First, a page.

Lightning strikes unleash intense bursts of visible light and very-low-frequency (VLF) radio waves, among other kinds of energy. With a VLF receiver, anyone can listen to the constant chatter of Earth's lightning, estimated at 8 million strikes every day. (Not every lightning bolt becomes a whistler.)
A worldwide listening network is tuned to one particular lightning sound, called whistlers. These eerie electronic signals supposedly got their name from soldiers, who compared the sound to falling grenades. Modern ears might liken whistlers to a video game's "pew-pew-pew" soundtrack. [Listen to the Volcanic Whistling]
Whistlers are pulses of VLF radio energy that have traveled into space, leaping from one side of Earth to the other along the planet's magnetic field lines. Scientists monitor whistlers because the beautiful noise tells them about the planet's protective bubble of charged particles, called the plasmasphere. Whistlers on Venus and Jupiter suggest lightning also crackles on other planets.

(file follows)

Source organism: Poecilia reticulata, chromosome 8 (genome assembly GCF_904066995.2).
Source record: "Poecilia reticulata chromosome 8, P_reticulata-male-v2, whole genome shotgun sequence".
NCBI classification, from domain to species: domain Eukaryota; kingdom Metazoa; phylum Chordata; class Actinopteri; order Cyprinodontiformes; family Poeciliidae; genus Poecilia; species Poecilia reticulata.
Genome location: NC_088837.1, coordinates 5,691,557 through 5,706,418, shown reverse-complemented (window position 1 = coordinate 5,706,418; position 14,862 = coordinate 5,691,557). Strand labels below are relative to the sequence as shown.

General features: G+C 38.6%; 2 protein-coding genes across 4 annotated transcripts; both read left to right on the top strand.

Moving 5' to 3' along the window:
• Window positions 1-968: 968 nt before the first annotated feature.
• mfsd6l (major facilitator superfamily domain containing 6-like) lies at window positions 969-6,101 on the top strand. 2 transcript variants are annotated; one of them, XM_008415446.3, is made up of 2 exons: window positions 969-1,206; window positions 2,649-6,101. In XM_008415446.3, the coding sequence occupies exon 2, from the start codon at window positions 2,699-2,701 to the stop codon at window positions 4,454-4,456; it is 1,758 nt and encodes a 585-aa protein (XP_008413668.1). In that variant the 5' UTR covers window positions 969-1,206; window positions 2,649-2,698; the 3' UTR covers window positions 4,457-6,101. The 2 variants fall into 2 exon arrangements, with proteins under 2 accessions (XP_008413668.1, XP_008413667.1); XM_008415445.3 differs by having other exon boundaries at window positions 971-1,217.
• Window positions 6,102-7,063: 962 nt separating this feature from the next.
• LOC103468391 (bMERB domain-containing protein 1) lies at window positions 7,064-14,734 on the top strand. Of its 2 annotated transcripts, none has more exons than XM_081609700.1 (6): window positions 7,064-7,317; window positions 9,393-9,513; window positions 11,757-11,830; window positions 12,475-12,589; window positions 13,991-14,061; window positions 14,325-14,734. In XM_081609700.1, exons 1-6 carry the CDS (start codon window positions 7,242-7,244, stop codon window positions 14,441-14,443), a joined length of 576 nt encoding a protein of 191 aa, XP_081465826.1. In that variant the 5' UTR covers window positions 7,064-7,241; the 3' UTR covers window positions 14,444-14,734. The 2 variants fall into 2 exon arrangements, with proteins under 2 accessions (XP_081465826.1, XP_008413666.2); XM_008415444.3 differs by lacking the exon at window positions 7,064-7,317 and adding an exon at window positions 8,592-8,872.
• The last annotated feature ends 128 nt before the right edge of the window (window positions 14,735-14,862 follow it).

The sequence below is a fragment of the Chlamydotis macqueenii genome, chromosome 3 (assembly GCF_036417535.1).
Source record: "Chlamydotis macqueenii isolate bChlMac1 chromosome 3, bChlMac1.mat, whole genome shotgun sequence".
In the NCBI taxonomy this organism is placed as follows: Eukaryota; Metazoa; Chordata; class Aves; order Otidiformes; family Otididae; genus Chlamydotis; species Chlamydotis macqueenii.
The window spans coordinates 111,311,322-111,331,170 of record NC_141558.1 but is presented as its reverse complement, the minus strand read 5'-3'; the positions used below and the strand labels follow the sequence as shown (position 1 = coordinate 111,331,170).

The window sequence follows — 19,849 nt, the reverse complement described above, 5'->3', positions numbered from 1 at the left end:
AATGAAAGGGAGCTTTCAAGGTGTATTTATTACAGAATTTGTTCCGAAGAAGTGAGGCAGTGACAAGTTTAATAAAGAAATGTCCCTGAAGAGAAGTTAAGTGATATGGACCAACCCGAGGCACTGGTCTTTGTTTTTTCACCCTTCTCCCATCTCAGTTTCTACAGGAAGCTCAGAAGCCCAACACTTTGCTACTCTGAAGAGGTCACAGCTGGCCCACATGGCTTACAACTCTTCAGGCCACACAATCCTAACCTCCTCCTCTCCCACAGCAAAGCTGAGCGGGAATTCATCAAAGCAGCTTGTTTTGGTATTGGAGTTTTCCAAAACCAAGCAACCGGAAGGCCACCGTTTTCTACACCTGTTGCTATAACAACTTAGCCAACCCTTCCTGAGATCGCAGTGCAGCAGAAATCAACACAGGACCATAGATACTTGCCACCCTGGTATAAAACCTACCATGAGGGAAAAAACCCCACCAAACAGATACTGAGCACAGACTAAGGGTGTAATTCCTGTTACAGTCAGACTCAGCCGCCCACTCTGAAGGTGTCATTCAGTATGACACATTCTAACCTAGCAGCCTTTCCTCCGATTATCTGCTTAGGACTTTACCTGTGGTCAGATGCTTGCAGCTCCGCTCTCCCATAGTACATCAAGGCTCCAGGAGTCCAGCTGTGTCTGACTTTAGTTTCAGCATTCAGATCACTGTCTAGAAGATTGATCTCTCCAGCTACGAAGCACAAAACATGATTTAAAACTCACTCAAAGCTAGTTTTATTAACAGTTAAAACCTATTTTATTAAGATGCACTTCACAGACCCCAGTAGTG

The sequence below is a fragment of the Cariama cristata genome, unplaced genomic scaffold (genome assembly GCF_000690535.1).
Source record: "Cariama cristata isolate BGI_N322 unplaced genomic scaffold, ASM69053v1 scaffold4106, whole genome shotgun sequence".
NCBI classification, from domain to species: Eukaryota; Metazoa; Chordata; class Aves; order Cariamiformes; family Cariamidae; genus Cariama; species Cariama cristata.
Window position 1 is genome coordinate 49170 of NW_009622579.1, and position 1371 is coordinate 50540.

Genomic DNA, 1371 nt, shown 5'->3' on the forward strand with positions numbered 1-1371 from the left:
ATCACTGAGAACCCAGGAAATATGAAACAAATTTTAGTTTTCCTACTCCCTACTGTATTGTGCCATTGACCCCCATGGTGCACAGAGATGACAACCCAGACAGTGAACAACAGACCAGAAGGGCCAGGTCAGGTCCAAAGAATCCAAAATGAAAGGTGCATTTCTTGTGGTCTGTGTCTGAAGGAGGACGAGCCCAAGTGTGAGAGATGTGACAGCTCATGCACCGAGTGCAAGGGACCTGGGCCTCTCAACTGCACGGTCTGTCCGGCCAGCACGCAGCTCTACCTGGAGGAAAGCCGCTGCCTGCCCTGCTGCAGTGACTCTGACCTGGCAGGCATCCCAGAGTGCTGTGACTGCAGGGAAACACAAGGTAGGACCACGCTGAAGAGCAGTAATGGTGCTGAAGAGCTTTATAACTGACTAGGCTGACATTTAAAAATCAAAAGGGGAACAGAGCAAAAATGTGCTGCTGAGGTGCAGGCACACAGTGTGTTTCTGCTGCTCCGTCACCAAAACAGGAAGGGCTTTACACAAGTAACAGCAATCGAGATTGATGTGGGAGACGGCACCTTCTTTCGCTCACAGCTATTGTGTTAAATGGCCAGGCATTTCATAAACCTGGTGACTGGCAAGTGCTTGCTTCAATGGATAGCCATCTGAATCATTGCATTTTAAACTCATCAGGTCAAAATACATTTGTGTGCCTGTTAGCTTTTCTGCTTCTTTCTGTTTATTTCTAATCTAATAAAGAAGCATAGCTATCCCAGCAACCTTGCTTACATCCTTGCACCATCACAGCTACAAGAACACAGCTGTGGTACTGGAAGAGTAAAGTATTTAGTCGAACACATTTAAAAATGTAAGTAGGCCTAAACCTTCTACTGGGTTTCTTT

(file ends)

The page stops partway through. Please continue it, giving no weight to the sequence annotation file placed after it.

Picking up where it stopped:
Now, however, researchers have also linked a flurry of whistlers detected in Dunedin, New Zealand, to processes deep inside the Earth. For the first time, scientists have connected whistlers to volcanic lightning, according to a study published July 2 in the journal Geophysical Research Letters.
"I think it's really cool," said Jacob Bortnik, a researcher at the University of California, Los Angeles, who was not involved in the study. "We're establishing a new connection between deep Earth and space."
Read the full article - and listen to the earth 'singing' - at :